The winds at the surface of the Earth vary depending on the location. In the stratosphere, the winds are steady. The air is clear and dry there. The consistency of the airflow allows airplanes to fly on regular courses. Wind speed is measured using an anemometer. The direction is shown by a wind vane that points into the direction that the wind is coming from. This is how winds are named. On the station model, the wind speed is recorded in knots (nautical mi/hr). A knot is about 1.15 mi/hr (1.85 km/hr).
The differences in pressure cause air to move. The larger that this gradient is, the stronger the air flow. The air wants the pressure to be equal, but different factors cause the air pressure to differ. The main cause is unequal heating of the Earth. As air is heated, the pressure decreases.
The unequal heating on the Earth causes air to rise and sink in different regions. If the Earth didn't rotate, the air would rise along the equatorial regions and sink at the poles. Because the Earth rotates, the circulation of air around the Earth is more complex. The Coriolis Force causes the winds to bend to the right in the Northern Hemisphere and to the left in the Southern Hemisphere. The strength of the Coriolis Force depends on latitude. As the latitude increases, so does the force. The amount of land and water in each hemisphere also causes more differences in heating. All of these factors cause the global circulation to be made up of several cells. These are seen in Figure .
Figure 1 Planetary wind and moisture belts in the troposphere.
Along the 0° and 60° latitude lines are areas where the air is rising. These are areas of low pressure, which leads to more rainy conditions. The 30° and 90° latitudes are regions where the air is sinking. This creates areas of higher pressure and drier air. These bands move north and south as the concentration of the Sun's rays migrates over the course of a year. The surface winds along each of the bands just mentioned are light, whereas the areas between these zones have constant winds.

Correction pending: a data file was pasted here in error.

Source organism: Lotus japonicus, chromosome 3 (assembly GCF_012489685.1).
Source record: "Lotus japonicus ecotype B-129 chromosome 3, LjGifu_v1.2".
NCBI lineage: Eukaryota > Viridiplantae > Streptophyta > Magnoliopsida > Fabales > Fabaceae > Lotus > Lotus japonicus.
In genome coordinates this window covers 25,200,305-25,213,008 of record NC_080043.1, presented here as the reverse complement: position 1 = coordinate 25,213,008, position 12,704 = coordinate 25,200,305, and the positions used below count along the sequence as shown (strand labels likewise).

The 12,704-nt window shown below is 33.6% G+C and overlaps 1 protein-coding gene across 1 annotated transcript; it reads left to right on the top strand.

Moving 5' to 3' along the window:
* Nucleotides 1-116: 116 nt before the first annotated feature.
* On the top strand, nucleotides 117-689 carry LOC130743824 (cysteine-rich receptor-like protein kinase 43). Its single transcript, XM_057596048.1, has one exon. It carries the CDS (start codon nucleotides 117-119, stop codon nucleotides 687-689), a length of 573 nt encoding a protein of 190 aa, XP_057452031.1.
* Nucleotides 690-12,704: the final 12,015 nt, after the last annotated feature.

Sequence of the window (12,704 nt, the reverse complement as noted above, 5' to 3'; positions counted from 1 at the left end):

Some of these areas have been named. The area along the equator has the same weather conditions for most of the year and is called the doldrums. Along the 30° latitude line, the winds die off. This caused problems for sailors in the Northern Hemisphere who were bringing horses to the New World across the Atlantic Ocean in the 1700s. These horses were considered dead weight and thrown overboard to lighten the ships, allowing them to sail through to their destinations. Thus, these are known as the Horse Latitudes. Between 0° and 30° are the trade winds. These winds constantly blow from the northeast. Most of the United States falls in the area between the 30° N and 60° N band. The winds here blow from the southwest and are called the prevailing westerlies. These winds help to guide weather systems.
A local effect of uneven heating is the sea breeze. Daytime heating along a beach area warms the land and water at different rates. The land heats up much faster than the water does. The land then heats up the air above it. The air becomes less dense and rises. The cooler air over the water moves in to take its place. The heated air eventually cools and moves to take the place of the air that was over the water. This convection cell that is created causes a sea breeze for anyone who is on the beach. At night, the land cools off faster than the water and the air reverses direction. A land breeze is formed. The land breezes are generally weaker than sea breezes due to the fact that water cools off more slowly than land heats up. Remember that the winds are named for the direction that they came from. The sea breeze and land breeze situations are shown in Figure .
Figure 2 Circulation patterns for sea breezes and land breezes.
For the same reason that sea and land breezes form, larger‐scale winds are created between continents and oceans. In the summertime, the oceans are cooler than the continents. The areas of cooler, sinking air over the oceans cause high pressure to be formed. Areas of lower pressure are formed over the land. Along the east coast of the United States, a Bermuda High forms, creating the hot, humid conditions that are experienced. The reverse happens in the wintertime, when the land is colder than the ocean. In some areas of the world, seasonal winds are created. These monsoon winds cause wet and dry seasons. In India, the winds coming off of the Indian Ocean create extended periods of heavy rain. When the winds shift and come down from the Himalayan Mountains, much drier conditions are experienced. Near the top of the troposphere, about 6 to 12 km (3.5 to 7 mi) up from the surface, is a band of very fast‐moving air. This is the jet stream, and it moves at about 300 to 500 kmph (180 to 300 mph). This river of air helps to move weather systems in the lower parts of the troposphere. The jet stream also affects the courses of airplanes.